Arunachal Pradesh, in North East India is one of the country’s biodiversity hotspots. The once pristine forests boast of a large variety of species, many of which are Threatened, Endangered or close to extinction in wild. Intrinsically linked to this verdant landscape are the state’s indigenous tribes. These tribes have traditionally hunted wildlife for their meat, fur, beaks, feathers etc. This hunting takes a significant toll on the populations of protected species like the Asiatic black bear, capped langur and Assamese Macaque. Wildlife in Arunachal Pradesh is affected by threats from both anthropogenic and natural factors.
The Adi tribe is a major collective tribe living in the Himalayan hills of the region. They inhabit six districts in Arunachal Pradesh and are the second most populous tribe of the state. Primarily a rice farming community and subsistence hunters, their traditions include mass ritual hunting during festive occasions. Hunting is carried out en masse during the festivals of Dorung in November, Unying or Aran in March and Dishang in January. Weddings are also celebrated with hunts throughout the year. Bride prices are often settled in squirrels and other similar species.
The Adi Baane Kebang (ABK) is the Traditional Apex, Appellate & Supreme Council of the Adis .The Kebang regulates and formulates the laws of the Adi community. It is, in essence, a democratic council where village elders automatically become a part of the council and all members of the community strictly adhere to resolutions passed by the ABK. The Adi Baane Kebang is also extremely proactive when it comes to conserving wildlife. On hearing this from the Forest Department, we wanted to know what we could do to help.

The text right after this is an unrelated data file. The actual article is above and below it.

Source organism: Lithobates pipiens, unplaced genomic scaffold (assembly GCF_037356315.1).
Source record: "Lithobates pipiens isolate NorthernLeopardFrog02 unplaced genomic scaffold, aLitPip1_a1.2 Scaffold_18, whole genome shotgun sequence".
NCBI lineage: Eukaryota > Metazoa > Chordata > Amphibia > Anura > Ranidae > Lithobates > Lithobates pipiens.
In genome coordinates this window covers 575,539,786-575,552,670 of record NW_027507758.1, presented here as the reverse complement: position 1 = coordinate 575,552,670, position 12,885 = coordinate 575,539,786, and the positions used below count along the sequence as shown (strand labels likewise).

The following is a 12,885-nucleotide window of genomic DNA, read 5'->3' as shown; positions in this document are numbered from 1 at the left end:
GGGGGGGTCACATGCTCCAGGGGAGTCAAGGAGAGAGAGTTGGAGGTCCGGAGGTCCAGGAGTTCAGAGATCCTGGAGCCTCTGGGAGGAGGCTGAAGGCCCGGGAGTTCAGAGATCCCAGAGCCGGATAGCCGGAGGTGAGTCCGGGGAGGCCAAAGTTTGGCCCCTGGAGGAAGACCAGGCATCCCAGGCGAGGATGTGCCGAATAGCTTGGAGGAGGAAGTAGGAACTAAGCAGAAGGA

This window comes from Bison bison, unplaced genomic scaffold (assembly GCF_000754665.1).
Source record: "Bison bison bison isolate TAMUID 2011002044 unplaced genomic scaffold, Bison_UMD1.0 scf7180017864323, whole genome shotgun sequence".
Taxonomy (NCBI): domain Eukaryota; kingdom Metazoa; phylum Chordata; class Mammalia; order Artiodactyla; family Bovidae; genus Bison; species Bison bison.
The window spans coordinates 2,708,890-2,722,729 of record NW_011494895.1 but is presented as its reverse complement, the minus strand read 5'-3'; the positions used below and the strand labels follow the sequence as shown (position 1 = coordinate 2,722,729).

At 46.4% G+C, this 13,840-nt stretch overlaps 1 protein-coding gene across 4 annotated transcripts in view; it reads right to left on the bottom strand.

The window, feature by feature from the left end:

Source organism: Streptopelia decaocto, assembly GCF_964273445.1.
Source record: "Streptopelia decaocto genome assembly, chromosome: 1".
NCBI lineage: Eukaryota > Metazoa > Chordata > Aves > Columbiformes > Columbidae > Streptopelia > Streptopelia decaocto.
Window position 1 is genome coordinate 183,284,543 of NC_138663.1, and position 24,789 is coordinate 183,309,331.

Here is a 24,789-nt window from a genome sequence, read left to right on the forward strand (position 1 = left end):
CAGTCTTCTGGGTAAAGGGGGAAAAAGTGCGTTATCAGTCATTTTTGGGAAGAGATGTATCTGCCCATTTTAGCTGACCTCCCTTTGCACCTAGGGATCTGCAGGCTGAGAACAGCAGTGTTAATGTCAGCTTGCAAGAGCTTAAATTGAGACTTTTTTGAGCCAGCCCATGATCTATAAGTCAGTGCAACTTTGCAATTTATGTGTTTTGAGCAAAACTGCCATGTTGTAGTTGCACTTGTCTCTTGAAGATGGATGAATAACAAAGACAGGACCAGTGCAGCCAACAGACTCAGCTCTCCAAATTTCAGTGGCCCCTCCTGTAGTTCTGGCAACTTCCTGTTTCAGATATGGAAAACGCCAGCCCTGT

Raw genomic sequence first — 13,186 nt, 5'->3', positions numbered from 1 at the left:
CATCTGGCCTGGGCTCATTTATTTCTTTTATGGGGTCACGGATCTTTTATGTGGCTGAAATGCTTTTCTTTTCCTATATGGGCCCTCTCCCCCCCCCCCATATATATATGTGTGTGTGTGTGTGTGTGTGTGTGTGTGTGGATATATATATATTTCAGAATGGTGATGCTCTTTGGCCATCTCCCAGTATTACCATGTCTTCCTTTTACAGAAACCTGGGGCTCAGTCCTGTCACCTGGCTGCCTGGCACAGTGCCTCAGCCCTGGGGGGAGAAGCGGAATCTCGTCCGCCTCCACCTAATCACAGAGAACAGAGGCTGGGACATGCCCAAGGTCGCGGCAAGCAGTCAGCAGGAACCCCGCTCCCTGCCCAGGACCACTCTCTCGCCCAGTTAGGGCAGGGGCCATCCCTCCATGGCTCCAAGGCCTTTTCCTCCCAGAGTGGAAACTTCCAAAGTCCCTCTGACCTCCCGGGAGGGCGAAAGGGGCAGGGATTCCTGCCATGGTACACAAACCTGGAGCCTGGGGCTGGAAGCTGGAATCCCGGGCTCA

A few emails and phone calls later, we were pleasantly surprised when the Secretary of the ABK paid us a visit at our Headquarters and expressed their eagerness to stop the ritual hunting that has long been a part of their traditions. He explained that the ABK was firmly resolved to ensure that the pristine forests belonging to the Adi tribe are preserved for generations to come. To this end, a resolution has been included in the Adi Customary Laws to ban hunting in its entirety. Whilst the resolution has been passed, the ABK realises that change must come from within the community itself for any bans on hunting to be effective and enforced. The tribes' people now need to be be made aware about the new laws so that they stop hunting and ensure the ban is strictly enforced.
A couple of extremely interesting discussions later, we have a plan chalked out. The Adi villages have been divided into blocks, all 162 of them. The Adi Baane Kebang will hold meetings with all the villagers in each block with the gaon burrahs or village heads as principal attendees. The importance of conserving the forests and wildlife will be explained to their people along with the resolution to ban hunting. The villagers will be encouraged to surrender their guns to the Forest Department, something that has been carried out with great success in the past around the D’Ering Wildlife Sanctuary.
The gaon burrahs will also be given the ability to fine anyone breaking the rules. Money from these fines will go towards the development of the village itself, thus ensuring an incentive to the tribes’ people to nab poachers and protect their lands.
The First Phase of stakeholder meetings in 10 blocks with approximately 60 villages will start as soon as the monsoon is over.
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